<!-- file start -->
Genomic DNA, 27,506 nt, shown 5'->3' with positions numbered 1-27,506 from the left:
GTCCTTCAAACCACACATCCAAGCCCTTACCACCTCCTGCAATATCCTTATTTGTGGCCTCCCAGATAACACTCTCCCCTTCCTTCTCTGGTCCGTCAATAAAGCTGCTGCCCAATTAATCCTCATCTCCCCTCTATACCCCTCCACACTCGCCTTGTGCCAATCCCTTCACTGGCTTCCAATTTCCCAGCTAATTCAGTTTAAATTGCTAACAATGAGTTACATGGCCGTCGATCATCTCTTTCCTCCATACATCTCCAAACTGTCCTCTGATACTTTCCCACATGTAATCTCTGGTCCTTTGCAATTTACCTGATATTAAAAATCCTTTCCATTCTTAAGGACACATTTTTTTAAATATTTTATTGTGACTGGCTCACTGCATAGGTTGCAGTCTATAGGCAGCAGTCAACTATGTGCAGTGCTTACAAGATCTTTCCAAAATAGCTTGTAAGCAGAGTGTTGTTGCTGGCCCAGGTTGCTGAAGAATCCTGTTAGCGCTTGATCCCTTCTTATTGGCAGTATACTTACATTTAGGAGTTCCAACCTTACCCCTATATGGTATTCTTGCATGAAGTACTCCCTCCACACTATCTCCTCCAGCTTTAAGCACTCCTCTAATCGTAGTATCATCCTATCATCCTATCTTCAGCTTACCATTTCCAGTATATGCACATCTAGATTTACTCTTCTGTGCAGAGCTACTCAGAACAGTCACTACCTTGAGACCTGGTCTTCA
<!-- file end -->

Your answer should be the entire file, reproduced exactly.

Genomic DNA, 27,506 nt, shown 5'->3' with positions numbered 1-27,506 from the left:
GTCCTTCAAACCACACATCCAAGCCCTTACCACCTCCTGCAATATCCTTATTTGTGGCCTCCCAGATAACACTCTCCCCTTCCTTCTCTGGTCCGTCAATAAAGCTGCTGCCCAATTAATCCTCATCTCCCCTCTATACCCCTCCACACTCGCCTTGTGCCAATCCCTTCACTGGCTTCCAATTTCCCAGCTAATTCAGTTTAAATTGCTAACAATGAGTTACATGGCCGTCGATCATCTCTTTCCTCCATACATCTCCAAACTGTCCTCTGATACTTTCCCACATGTAATCTCTGGTCCTTTGCAATTTACCTGATATTAAAAATCCTTTCCATTCTTAAGGACACATTTTTTTAAATATTTTATTGTGACTGGCTCACTGCATAGGTTGCAGTCTATAGGCAGCAGTCAACTATGTGCAGTGCTTACAAGATCTTTCCAAAATAGCTTGTAAGCAGAGTGTTGTTGCTGGCCCAGGTTGCTGAAGAATCCTGTTAGCGCTTGATCCCTTCTTATTGGCAGTATACTTACATTTAGGAGTTCCAACCTTACCCCTATATGGTATTCTTGCATGAAGTACTCCCTCCACACTATCTCCTCCAGCTTTAAGCACTCCTCTAATCGTAGTATCATCCTATCATCCTATCTTCAGCTTACCATTTCCAGTATATGCACATCTAGATTTACTCTTCTGTGCAGAGCTACTCAGAACAGTCACTACCTTGAGACCTGGTCTTCA